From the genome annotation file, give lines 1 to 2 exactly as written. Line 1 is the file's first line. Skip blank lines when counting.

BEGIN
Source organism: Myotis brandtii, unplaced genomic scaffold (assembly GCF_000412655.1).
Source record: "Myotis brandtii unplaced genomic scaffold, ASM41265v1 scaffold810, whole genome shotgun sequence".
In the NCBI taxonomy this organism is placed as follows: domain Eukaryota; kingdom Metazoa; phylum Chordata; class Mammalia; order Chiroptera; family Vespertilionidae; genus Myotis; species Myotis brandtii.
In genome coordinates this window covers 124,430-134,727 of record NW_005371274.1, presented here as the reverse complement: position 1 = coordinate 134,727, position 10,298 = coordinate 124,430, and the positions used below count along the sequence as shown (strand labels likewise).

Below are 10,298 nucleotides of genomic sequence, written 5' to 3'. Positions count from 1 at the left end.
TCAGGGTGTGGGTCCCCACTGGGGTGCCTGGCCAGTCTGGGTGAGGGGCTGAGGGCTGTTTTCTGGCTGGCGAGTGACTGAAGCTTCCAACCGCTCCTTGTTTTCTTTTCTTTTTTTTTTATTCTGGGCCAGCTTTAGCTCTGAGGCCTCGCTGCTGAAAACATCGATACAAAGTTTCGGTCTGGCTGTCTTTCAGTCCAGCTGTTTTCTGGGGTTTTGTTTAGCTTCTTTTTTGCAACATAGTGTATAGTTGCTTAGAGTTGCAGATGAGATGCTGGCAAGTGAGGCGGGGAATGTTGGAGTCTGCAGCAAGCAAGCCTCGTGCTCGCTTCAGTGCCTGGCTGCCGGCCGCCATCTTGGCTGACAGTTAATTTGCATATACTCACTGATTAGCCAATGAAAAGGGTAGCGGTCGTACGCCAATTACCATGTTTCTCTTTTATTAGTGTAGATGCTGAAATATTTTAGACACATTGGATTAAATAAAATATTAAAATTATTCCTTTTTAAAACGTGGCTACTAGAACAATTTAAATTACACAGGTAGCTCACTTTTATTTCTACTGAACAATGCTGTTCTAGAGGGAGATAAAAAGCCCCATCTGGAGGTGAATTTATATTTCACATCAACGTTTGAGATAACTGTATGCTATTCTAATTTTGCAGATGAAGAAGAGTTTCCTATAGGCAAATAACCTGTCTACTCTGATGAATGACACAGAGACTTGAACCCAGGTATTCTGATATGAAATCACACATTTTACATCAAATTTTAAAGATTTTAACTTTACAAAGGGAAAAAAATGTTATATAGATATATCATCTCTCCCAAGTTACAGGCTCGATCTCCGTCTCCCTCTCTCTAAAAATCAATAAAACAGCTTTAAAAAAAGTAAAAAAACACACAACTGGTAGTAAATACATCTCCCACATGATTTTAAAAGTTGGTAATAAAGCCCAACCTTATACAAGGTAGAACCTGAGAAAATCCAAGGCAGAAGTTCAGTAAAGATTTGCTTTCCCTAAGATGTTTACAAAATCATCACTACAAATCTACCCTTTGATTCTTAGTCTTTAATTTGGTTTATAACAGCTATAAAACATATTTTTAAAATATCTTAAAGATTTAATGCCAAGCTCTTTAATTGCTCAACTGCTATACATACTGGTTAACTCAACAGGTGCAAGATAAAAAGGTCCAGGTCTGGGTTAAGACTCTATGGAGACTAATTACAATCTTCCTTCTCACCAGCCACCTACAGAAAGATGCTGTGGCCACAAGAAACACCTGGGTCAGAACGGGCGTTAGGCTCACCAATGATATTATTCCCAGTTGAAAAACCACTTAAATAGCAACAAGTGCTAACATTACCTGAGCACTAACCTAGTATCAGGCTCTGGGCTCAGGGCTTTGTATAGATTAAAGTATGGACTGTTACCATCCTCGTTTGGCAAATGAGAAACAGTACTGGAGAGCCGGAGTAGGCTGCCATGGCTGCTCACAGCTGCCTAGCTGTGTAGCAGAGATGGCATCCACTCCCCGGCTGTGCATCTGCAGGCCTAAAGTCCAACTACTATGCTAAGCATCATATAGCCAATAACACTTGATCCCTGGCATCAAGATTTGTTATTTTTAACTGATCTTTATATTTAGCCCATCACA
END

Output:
Source organism: Myotis brandtii, unplaced genomic scaffold (assembly GCF_000412655.1).
Source record: "Myotis brandtii unplaced genomic scaffold, ASM41265v1 scaffold810, whole genome shotgun sequence".